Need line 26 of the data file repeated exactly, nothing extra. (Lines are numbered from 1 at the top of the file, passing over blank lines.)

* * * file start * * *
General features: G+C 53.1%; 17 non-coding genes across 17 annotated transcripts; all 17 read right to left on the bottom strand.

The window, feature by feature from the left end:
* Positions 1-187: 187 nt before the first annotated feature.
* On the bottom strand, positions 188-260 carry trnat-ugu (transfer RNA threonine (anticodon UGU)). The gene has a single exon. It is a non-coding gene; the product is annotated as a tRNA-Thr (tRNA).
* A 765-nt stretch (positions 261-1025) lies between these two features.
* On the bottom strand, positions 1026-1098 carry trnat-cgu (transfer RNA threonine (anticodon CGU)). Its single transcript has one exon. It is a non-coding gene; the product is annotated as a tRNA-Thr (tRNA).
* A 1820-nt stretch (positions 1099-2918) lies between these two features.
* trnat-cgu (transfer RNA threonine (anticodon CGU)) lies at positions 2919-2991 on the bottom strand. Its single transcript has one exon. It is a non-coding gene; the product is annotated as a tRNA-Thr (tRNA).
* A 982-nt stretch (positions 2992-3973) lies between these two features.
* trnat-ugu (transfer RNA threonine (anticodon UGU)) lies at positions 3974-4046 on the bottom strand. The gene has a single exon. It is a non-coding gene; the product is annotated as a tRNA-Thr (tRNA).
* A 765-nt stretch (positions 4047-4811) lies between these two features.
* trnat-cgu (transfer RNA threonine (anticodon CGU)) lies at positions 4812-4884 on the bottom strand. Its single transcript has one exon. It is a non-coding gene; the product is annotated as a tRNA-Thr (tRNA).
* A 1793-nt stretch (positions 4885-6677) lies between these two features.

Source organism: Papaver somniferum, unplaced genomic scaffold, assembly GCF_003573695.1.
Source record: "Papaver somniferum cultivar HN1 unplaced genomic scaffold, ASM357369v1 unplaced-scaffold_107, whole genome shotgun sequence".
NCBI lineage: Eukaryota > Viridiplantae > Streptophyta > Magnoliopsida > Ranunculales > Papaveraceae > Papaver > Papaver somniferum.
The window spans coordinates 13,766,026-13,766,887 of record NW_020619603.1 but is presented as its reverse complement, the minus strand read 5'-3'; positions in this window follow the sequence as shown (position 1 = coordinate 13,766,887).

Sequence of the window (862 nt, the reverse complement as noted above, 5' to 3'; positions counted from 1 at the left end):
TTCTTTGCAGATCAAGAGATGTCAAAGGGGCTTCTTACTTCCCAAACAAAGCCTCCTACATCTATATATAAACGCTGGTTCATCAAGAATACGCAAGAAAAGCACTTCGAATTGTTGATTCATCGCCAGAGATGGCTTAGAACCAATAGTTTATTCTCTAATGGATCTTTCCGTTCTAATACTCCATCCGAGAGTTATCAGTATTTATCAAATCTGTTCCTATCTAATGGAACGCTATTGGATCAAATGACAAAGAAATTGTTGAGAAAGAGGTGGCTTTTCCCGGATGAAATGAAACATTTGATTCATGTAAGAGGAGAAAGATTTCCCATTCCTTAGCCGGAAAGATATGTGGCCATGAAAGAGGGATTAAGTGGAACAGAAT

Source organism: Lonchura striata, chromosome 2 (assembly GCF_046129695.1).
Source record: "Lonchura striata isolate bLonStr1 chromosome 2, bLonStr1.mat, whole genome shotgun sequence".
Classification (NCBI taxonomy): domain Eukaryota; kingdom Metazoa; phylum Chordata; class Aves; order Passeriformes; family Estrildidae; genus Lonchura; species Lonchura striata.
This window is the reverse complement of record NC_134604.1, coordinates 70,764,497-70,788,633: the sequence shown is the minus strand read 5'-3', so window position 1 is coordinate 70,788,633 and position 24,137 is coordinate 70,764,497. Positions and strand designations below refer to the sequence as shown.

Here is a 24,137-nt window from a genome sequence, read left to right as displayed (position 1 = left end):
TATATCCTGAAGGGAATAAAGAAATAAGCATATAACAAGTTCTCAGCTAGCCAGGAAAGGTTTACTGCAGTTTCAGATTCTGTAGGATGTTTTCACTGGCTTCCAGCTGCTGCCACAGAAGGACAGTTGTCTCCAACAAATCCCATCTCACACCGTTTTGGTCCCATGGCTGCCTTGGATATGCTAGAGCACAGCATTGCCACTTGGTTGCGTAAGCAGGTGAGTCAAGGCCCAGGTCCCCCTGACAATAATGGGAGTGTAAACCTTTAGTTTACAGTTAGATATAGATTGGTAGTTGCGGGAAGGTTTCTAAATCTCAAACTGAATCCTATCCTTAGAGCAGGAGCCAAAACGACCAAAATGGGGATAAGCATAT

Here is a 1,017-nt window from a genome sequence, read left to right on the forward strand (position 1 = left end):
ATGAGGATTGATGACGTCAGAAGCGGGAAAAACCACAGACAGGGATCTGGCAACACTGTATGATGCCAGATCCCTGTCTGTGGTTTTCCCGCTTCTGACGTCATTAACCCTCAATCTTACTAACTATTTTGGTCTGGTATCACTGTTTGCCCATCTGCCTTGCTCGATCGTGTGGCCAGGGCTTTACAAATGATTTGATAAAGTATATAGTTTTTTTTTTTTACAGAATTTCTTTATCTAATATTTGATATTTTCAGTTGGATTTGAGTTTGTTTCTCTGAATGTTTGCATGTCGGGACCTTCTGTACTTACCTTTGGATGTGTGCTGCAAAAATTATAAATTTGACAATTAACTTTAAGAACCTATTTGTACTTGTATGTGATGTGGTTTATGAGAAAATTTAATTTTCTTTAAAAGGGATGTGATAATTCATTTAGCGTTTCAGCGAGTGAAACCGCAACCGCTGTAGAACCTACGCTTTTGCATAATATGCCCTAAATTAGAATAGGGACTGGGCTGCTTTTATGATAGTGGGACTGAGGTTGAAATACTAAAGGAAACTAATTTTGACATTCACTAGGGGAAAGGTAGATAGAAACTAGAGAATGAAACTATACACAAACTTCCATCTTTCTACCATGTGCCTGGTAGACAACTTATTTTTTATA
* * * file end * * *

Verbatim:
Here is a 1,017-nt window from a genome sequence, read left to right on the forward strand (position 1 = left end):